Why gold is for life, not just for crises

George Cheveley
George Cheveley8/21/2020 06:31 AM GMT+08  • 4 min read
Why gold is for life, not just for crises
As a source of long-term returns, gold as an investment is often regarded as one of the more disposable parts of a portfolio. Perhaps, it is time to rethink gold from a long term perspective, not just for crises.
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Gold price hit record high recently as investors rush to traditional “safe haven” to park their money as the global Covid-19 crisis deepens. Gold has always been a faithful friend to longterm investors, outperforming all of the major asset classes including global equities, US equities, US bonds and commodities over the past five, 20 and 50 years.

As a source of long-term returns, gold as an investment is often regarded as one of the more disposable parts of a portfolio. Perhaps, it is time to rethink gold from a long term perspective, not just for crises. As the world’s stock of gold is not going to increase much, gold has been a reliable long-term store of value, providing defence against inflation — unlike a banknote. In addition, among all the major asset classes, only gold and gold equities have typically delivered strong returns during 21st century stock-market downturns. Government bonds kept their noses above water in the last two sell-offs. But with yields so low, it is hard to see these traditional bulwarks against declining stock markets generating sufficient returns to offset poor equity performance.

Gold good for diversification

Of course, a long-term investor would expect equities to catch up in bull markets. The point is that gold and gold stocks have tended to maintain a low correlation to general equities and other risk assets through market cycles. We believe that makes them good portfolio diversifiers. Gold has another useful quality in a crisis: it usually remains liquid. In value terms, the gold market trades approximately the same per day as the S&P500 Index. Consequently, in turbulent times, investors needing immediate-term funding often turn to it when other markets are seizing up. Simply put, there’s a fair chance an investor will be able to liquidate their gold holdings whenever they need to access cash.

Gold can be a useful long-term allocation. But we think there is one reason in particular to consider making that allocation now. In our view, persistently low interest rates set the stage for a multi-year tailwind for gold, because they are likely to continue fueling robust demand for the metal from central banks and investors. That’s partly because gold’s relative appeal increases as the yields on other assets decline.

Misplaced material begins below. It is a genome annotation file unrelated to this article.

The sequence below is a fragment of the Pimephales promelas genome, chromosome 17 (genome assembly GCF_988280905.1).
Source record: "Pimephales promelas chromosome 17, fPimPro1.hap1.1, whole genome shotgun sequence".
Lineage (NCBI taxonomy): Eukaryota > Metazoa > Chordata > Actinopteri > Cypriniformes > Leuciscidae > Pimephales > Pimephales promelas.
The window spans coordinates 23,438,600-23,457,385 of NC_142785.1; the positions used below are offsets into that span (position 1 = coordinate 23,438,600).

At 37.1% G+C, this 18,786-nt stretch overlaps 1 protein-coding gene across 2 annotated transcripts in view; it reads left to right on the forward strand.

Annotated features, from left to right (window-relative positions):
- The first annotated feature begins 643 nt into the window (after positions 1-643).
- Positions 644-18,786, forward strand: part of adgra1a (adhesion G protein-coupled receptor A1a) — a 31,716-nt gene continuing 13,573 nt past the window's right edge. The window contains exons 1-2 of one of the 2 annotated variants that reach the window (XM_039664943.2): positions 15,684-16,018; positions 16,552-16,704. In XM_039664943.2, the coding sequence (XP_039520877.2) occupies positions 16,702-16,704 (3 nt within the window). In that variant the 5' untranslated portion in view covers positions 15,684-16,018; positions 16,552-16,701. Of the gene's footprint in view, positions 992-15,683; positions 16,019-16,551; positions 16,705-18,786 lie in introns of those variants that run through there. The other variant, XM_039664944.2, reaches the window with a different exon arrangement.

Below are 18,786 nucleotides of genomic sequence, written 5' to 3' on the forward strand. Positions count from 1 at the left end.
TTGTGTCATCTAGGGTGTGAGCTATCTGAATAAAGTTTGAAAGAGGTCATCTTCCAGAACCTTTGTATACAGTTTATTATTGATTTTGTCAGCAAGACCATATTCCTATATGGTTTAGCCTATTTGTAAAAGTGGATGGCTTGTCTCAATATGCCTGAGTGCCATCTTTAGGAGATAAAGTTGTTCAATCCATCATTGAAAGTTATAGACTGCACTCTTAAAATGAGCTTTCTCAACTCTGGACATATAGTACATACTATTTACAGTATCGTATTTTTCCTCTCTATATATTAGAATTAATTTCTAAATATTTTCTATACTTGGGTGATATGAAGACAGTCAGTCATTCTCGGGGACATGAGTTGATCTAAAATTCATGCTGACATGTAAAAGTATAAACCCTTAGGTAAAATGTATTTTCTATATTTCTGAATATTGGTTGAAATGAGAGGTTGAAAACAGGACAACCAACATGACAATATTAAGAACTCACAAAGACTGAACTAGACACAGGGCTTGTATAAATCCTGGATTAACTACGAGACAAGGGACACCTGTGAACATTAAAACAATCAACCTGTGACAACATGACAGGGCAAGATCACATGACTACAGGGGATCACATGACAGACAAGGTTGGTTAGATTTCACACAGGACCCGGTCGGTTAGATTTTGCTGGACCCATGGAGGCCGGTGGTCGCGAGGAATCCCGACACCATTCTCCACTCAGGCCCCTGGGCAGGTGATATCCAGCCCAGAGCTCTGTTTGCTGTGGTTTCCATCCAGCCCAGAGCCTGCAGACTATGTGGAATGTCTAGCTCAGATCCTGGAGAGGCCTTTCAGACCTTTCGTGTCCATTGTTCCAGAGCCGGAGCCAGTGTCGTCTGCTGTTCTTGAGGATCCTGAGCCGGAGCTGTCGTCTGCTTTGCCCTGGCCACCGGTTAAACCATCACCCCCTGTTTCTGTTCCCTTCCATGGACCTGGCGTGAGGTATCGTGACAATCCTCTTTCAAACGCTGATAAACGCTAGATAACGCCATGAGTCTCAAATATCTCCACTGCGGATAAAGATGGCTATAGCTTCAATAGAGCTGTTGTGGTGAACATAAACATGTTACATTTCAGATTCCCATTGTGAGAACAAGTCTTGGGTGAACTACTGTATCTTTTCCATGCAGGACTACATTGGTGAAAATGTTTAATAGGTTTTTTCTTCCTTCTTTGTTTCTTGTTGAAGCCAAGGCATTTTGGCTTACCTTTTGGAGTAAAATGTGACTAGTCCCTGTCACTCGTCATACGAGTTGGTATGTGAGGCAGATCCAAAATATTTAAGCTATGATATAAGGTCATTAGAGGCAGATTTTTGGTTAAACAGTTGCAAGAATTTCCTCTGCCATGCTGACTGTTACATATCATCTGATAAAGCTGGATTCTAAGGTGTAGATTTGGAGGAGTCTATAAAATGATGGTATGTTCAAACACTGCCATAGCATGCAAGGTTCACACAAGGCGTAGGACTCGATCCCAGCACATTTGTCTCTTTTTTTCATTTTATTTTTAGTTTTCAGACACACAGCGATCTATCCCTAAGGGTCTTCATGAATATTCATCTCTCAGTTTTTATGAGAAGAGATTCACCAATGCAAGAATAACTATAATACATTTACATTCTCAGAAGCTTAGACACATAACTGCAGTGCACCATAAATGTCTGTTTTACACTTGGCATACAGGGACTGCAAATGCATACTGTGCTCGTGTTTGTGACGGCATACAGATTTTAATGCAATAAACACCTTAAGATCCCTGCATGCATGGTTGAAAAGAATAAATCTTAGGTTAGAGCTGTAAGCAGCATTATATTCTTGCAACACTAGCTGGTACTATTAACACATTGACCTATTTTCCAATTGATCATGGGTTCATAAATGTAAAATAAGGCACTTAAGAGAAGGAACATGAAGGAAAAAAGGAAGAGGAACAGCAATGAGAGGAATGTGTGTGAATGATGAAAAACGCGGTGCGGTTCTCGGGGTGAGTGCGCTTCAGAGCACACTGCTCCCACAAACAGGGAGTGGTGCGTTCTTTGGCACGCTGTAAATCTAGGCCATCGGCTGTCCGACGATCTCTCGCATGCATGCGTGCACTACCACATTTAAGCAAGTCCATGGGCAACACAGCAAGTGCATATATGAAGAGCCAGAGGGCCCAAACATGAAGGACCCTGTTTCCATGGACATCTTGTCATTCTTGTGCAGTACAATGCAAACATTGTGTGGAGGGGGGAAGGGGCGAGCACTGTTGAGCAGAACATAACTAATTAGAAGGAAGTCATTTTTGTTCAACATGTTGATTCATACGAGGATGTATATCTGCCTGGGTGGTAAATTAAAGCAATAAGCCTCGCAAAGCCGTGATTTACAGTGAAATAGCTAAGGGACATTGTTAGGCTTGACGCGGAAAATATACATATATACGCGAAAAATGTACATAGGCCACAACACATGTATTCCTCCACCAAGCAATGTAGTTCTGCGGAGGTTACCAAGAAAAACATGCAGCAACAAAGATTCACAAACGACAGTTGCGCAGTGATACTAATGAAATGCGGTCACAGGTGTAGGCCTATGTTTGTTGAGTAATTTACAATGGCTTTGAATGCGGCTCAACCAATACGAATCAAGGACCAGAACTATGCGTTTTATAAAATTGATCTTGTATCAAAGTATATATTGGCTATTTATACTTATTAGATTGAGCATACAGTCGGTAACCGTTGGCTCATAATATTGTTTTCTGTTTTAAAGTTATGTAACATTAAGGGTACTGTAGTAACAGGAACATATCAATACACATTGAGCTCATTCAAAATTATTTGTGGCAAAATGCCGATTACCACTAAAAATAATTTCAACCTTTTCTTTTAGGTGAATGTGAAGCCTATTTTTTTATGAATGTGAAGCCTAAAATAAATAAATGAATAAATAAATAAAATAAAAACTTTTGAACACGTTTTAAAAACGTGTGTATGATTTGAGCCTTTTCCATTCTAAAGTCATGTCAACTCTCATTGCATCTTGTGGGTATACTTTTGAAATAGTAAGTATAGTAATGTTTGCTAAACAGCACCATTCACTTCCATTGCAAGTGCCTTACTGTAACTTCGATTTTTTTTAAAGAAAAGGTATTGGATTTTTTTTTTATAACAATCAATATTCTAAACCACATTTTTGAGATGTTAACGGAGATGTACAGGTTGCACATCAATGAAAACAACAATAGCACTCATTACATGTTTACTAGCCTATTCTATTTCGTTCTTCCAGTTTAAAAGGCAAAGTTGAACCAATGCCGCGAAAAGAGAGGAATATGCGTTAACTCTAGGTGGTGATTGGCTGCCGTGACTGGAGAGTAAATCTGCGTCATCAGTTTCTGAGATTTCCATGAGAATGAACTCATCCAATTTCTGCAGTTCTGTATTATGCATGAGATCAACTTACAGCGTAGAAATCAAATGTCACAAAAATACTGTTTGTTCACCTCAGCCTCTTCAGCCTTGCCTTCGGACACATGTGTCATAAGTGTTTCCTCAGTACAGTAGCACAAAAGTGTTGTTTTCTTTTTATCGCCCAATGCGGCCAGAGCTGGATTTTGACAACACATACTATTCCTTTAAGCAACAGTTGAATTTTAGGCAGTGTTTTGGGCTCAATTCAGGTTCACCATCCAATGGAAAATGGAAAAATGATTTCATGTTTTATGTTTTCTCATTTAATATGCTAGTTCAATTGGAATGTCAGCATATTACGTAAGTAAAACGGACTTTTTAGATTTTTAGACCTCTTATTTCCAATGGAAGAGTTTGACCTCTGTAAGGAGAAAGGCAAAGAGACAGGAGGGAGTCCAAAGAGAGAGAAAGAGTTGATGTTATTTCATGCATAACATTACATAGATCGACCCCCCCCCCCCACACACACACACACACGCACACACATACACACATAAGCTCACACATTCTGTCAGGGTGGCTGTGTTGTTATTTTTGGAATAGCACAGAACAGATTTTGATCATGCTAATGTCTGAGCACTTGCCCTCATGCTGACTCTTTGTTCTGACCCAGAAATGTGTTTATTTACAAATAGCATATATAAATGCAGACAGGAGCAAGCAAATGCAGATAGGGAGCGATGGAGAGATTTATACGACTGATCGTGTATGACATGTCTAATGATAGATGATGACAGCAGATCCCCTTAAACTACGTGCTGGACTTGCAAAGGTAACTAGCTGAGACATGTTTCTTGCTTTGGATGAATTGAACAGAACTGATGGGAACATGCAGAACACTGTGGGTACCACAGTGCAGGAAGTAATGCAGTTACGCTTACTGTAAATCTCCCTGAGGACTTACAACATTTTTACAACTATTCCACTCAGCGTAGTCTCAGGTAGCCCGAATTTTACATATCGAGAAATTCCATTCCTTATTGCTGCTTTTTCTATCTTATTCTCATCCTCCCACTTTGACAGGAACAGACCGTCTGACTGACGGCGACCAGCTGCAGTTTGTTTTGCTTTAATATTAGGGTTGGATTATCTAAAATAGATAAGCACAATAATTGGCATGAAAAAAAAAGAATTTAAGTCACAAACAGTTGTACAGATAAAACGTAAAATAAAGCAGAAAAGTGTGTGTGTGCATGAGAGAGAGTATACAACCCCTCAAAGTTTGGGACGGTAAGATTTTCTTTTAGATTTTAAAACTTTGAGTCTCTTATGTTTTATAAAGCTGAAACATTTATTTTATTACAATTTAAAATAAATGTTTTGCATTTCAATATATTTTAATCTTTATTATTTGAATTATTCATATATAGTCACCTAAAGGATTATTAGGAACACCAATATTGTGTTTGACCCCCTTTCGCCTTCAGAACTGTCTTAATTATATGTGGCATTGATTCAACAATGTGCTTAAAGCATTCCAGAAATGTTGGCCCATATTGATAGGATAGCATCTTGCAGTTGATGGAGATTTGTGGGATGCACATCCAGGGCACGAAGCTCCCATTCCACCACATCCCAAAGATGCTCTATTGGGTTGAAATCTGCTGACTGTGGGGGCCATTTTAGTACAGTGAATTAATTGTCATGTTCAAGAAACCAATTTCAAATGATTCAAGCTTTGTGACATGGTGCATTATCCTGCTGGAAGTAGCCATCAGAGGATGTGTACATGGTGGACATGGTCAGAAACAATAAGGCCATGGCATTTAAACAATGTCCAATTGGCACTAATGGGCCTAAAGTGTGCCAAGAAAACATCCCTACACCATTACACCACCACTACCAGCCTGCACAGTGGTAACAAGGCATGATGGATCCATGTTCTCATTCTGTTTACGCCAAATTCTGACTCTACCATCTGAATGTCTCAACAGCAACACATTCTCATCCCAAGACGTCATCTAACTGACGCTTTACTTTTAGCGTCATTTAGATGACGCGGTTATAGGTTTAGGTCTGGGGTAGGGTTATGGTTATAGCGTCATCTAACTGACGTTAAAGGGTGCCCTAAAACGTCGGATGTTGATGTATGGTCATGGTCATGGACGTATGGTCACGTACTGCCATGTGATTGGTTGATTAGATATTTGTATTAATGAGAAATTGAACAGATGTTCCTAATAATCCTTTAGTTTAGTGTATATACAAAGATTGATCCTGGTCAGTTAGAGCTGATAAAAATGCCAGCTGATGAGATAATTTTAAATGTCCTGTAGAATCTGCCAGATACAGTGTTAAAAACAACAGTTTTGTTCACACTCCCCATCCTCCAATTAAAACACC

Gold equities are also a useful way to get exposure to gold, whether on a standalone basis or as part of a gold allocation. They offer many of the same qualities as gold, including having a low correlation with general equities and being “counter-cyclical in nature, and they can bring other complementary features to a portfolio.

While physical gold offers no income, gold equities increasingly have done, in the form of dividends. Dividends per share of the top five gold companies have doubled since 2015 (see chart). They have risen due to a strategic shift in the gold industry away from ‘more mines, more ounces’ and towards resilience, less debt and shareholder returns.

Stocks’ leverage to the gold price can be useful

Gold equities are leveraged to the gold price. This means they typically outperform gold in a rising gold market, and underperform in a falling gold market. At the portfolio level, we think that gives investors some useful options:

• Use gold equities to achieve the same exposure to gold with less capital.

• Enhance a physical gold allocation’s counter-cyclical properties by adding gold equities.

• Adjust the mix of gold and gold equities within a strategic gold allocation to make tactical tilts.

Gold is an inert metal (hence its usefulness in medicine and dentistry) and one ingot is much like another. Gold companies, on the other hand, vary. The industry trend is towards resilience, responsible spending and shareholder returns, but individual gold companies are taking different approaches — giving active investors the chance to focus on those they believe will outperform in different market conditions.

George Cheveley is the Portfolio Manager of Ninety One

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